‘There’s no room. Get down the train.’ Shouted the babu and then he moved abruptly and opened the door.
'O Allah...’ said the man as if expressing great relief at the opening of the door.
Just then I saw the rod in the babu’s hand. He hit the passenger on the head with full force. My legs shook with fear. It seemed the blow had had no effect on the man for he still clung to the handle with both his hands. The bundle slung across on his shoulder had slid up to his elbow.
Just then I saw a two-three streams of blood on his face. I could see his gaping mouth and shining teeth. He called out to Allah once or twice and then his feet staggered. He looked at the babu with his half-closed eyes, perhaps trying to guess as to why this man had hit him. His lips fluttered again as if he was trying to say something. I thought he was smiling but his breath had given way.
The woman on the ground was complaining and cursing. She still did not know what had happened. She thought her husband had been unable to get into the train because of the weight of his bundle. She was running along the train with her two bundles trying to hold on to her man’s legs and climb on to the footboard.
Just then the man’s hands slipped off the handle and he fell down like an axed tree. As he fell the woman too stopped running, as if their journey had ended there.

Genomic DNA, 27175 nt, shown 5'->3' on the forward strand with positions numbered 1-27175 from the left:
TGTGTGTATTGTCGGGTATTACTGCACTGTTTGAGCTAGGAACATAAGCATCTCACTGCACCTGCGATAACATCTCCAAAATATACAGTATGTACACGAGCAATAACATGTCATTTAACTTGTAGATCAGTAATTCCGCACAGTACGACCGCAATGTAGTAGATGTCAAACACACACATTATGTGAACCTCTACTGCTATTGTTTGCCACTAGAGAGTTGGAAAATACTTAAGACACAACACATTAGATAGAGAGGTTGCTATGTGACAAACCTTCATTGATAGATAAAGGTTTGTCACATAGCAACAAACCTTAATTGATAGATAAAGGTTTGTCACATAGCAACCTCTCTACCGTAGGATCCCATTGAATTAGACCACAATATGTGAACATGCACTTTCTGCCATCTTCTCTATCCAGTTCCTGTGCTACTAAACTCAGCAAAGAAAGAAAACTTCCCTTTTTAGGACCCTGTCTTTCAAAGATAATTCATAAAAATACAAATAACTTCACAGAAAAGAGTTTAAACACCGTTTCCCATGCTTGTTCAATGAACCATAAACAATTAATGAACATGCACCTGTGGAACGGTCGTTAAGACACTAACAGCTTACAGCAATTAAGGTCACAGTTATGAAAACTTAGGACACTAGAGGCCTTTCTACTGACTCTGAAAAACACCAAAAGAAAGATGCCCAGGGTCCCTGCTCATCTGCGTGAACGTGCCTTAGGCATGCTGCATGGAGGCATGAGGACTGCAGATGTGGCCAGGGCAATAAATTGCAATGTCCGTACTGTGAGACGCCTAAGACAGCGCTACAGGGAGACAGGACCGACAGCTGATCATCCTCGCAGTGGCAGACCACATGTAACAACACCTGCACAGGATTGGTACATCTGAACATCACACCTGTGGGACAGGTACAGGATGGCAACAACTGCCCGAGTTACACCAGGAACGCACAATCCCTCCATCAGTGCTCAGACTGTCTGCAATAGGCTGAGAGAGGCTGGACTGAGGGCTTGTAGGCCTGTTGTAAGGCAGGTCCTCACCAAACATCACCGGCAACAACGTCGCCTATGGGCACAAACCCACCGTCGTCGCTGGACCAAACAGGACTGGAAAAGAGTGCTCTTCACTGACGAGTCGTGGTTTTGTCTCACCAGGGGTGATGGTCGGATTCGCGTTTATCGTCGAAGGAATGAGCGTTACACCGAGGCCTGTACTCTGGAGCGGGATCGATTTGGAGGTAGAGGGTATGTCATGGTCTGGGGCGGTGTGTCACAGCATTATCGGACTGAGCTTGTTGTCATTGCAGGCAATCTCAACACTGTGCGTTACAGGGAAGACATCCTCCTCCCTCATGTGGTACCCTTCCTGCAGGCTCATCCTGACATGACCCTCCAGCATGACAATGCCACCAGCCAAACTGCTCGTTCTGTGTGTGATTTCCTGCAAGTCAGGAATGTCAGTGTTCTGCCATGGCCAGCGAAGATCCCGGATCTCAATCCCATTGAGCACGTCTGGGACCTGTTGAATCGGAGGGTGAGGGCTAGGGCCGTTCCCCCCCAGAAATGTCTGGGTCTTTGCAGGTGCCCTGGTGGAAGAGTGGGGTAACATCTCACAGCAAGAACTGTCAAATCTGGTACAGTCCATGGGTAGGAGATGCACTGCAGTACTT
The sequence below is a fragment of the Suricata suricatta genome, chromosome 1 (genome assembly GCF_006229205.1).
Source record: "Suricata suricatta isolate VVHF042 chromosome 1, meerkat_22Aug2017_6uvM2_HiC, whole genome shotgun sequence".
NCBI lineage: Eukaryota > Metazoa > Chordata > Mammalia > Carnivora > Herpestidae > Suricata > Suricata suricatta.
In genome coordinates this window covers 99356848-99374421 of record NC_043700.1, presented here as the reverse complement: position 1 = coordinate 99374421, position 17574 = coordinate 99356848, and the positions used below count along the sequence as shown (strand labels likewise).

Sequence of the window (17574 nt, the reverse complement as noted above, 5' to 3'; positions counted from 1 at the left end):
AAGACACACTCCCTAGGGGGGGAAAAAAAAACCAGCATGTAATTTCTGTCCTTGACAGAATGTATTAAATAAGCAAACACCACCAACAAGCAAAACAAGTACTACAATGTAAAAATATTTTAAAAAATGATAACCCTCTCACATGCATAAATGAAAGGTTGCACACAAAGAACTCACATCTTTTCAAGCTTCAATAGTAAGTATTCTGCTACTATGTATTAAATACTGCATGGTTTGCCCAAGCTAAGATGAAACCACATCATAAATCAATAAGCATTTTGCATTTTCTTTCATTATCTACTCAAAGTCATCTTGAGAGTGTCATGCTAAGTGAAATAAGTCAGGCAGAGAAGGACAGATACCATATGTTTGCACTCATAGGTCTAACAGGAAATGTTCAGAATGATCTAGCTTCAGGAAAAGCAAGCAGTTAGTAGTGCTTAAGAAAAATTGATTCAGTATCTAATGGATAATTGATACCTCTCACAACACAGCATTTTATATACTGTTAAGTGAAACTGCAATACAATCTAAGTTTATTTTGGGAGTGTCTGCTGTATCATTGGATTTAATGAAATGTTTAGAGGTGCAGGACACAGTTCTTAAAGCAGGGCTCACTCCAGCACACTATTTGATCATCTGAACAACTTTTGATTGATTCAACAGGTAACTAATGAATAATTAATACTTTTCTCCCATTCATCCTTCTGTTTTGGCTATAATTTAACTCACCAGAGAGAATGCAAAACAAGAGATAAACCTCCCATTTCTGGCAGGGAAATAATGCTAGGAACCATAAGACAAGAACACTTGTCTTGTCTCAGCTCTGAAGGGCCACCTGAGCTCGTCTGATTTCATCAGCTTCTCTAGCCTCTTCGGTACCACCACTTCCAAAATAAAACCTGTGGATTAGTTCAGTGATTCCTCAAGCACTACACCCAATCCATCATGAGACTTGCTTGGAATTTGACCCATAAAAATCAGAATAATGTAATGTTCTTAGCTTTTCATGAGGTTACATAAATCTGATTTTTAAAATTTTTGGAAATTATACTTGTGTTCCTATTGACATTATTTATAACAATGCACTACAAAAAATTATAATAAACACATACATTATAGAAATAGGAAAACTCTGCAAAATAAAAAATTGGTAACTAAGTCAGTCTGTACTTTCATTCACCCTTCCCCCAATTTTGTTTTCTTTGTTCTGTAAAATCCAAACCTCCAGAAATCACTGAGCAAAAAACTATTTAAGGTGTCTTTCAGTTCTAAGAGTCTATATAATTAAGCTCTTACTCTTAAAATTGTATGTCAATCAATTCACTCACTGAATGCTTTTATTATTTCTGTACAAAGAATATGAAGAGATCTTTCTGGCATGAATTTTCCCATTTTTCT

The babu stood at the door close to me like a statue, still holding the rod. I thought he was trying to throw it away but was unable to do it. I could not breathe normally and was sitting in the darkish corner of the compartment staring at him.
Then the babu stirred and looked through the door towards the rear of the train. The train was moving ahead and at a distance far behind one could see a dark heap.
The babu moved and threw away the rod out of the compartment. He looked all around in the compartment. The passengers were all asleep. He did not look at me.
He stood at the door for some time and then shut the door. He looked at his own clothes carefully, then at his hands one by one and lifted his hands to his nose as if to check if they smelled of blood. Then he came and sat beside me.
Gradually the day was dawning. Bright light was spreading all around. No one had tried to stop the train by pulling the emergency chain and the body stuck with the rod was left miles behind.
Sardarji woke up scratching his body. The babu was sitting beside me staring in front. I could see stumps of hair on his face, as if they had grown overnight. Sardarji started talking to him ‘You’re a brave man, babu. You’re so thin but courageous. The Pathans left this compartment because of you. If they had stayed here you would surely have broken their heads.’ And he started laughing.
The babu too smiled a terrifying smile and kept on staring at the sardarji.
Posted by tcghai at 3:21 PM